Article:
Tuesday, 23 April 2013

More on CSP

CSP is an interesting language because it lets one model potentially complex states through fairly simple means. As we saw in the last entry, you simply have to list how events follow each other. By building sequences of events you're actually drawing a state transition diagram. In such a diagram the transition is the event. For example, here's a diagram of the Blog process we defined earlier:


Each bubble represents a process. Blog1 = Writeup -> Post -> Blog and so on. In this case we just have one chain of events. It is also possible to have multiple chains of events. So we can define Blog as follows:

  Blog = idea -> writeup -> post -> Blog
                 []
                 talk -> writeup -> post -> Blog

In this case there is a concept of choice. Once I have an idea I can either talk about the idea or I can immediately write it up. The notation [] says that the choice is external, meaning that it is not up to this process to decide which path to go down on. CSP does not care, it is there to represent all paths. So, a decision can be made to talk if I have a friend around. If not, then I go straight to writing up my idea. I can also make it an internal decision with the |~| symbol.

Let's define a talkative friend:

  Friend = enterhouse -> talk -> exithouse -> Friend

Notice that after exiting the house he's still my friend. Friend and blogging interact through talking which we, of course, represent in the following process:

  Interaction = Friend {| talk |} Blog

Again, this is a very powerful concept of process composition. This interaction essentially says that the Friend cannot talk until Blog is able to talk. Because our processes are recursive, is it possible that posts will be made without talk ever happening. A quite world - how nice. Interaction process can be represented through a block diagram like this:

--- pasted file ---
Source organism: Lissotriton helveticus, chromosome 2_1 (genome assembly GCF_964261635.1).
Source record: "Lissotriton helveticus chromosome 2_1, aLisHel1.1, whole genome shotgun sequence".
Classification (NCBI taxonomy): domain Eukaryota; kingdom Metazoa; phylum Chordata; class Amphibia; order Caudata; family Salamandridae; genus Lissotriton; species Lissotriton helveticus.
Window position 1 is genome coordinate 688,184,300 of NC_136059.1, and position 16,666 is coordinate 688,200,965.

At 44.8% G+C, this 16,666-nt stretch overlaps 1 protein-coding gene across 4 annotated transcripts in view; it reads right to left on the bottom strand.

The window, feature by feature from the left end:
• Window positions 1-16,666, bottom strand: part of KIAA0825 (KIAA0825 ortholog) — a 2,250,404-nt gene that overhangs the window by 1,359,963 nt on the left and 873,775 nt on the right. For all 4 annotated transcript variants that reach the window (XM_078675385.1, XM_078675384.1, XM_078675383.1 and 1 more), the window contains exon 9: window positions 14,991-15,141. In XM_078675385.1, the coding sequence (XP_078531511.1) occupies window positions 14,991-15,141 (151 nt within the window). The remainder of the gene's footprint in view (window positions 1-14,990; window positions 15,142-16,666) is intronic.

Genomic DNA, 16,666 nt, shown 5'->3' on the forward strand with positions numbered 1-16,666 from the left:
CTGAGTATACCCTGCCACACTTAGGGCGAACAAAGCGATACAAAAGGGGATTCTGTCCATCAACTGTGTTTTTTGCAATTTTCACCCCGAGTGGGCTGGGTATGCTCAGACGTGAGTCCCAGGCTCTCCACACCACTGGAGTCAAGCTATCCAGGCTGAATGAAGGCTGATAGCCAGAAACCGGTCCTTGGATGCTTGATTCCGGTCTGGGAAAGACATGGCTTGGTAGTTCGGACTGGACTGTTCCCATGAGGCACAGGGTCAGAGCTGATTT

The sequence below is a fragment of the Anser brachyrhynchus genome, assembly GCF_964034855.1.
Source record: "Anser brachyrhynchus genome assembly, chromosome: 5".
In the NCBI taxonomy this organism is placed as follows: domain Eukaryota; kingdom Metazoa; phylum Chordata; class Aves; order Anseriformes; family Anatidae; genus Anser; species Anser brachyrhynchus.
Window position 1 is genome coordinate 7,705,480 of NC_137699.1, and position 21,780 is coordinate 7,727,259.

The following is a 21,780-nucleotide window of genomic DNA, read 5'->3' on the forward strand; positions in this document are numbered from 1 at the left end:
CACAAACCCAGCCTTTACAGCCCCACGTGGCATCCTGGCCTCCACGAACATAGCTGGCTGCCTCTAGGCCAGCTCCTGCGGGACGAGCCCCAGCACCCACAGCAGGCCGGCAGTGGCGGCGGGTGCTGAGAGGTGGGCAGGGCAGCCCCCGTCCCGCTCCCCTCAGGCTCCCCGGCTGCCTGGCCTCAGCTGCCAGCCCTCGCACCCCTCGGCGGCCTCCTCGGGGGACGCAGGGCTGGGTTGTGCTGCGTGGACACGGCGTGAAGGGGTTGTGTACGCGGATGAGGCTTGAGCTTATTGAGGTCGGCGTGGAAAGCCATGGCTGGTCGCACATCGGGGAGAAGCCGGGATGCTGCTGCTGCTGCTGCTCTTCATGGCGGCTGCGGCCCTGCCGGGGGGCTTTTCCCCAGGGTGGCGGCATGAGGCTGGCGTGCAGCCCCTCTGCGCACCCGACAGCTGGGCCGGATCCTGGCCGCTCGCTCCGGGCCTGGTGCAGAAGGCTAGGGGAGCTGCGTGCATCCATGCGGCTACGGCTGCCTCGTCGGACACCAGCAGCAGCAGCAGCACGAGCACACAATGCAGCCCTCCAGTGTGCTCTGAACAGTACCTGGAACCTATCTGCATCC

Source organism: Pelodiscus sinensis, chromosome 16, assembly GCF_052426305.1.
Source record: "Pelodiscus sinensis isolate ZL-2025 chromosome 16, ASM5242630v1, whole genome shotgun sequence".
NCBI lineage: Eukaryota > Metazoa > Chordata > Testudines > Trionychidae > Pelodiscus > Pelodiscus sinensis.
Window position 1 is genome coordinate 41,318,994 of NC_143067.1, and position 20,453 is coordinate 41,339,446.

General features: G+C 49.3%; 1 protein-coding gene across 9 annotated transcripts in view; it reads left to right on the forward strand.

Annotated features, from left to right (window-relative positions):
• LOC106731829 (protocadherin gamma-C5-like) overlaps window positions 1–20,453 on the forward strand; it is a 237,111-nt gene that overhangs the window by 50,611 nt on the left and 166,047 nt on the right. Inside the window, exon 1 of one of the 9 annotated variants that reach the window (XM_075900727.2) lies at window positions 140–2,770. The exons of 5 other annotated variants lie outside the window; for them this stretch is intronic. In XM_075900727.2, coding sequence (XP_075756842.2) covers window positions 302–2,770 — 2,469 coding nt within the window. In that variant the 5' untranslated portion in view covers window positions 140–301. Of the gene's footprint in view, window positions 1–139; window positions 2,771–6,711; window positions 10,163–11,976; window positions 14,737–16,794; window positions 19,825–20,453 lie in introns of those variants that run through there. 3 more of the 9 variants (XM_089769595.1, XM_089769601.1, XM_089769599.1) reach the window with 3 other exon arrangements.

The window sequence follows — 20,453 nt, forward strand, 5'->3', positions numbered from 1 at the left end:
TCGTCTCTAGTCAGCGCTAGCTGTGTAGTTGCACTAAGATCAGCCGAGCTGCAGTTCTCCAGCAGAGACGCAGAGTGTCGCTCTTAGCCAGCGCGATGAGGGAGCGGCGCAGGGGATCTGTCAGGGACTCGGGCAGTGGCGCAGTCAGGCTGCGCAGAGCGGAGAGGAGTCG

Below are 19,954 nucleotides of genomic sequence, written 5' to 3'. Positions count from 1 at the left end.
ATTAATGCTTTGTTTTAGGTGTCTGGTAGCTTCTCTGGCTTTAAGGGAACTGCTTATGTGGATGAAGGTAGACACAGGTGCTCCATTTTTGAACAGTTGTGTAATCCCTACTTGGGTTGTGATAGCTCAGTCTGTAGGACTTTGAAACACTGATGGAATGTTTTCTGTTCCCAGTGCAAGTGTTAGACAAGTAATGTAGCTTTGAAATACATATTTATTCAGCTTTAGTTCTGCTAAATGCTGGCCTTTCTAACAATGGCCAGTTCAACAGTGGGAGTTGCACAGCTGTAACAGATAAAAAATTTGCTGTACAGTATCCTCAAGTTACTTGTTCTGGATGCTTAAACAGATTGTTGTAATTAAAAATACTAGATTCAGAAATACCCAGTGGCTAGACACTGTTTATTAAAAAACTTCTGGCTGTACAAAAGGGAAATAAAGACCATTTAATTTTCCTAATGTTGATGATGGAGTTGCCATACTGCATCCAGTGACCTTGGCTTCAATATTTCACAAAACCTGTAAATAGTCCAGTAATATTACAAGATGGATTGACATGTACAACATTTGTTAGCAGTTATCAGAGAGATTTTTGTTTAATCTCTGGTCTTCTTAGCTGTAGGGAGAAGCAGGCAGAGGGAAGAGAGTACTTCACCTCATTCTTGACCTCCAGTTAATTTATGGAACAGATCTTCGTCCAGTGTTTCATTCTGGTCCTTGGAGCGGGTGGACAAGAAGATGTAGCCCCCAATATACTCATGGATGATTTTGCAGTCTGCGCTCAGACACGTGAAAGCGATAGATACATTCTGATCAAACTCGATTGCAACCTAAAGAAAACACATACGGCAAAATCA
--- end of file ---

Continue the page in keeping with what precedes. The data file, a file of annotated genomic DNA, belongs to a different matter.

It seems so simple but actually there is a lot being abstracted behind the scenes should this be implemented. Those are two processes that have to wait until both are ready to perform the talk event. So, there has to be synchronization going on. To me, the mind warping experience happened when I imagined that this is implemented in hardware and talk is actually a write connecting to components. It should also be noted that talk remains an external event - perhaps a spider need to jump out for the conversation to begin.

For those who have spend many years programming the tendency is to think of talk as an event produced by Friend and an event produced by Blog. So, it seems that the two processes are sending things to each other and what happens if the talks occur at the same time for each process. I struggled with that idea for a while, until I realized that I was thinking about it all wrong. Seems so obvious now. In this concurrent system of representation we do not consider events happening at the same time, rather the processes put themselves into a state where they are ready to accept events. This means that there is always some sequence of events that the system must be able to handle. CSP is the language that allows the user to consider every possible sequence of events to check the constructed model.

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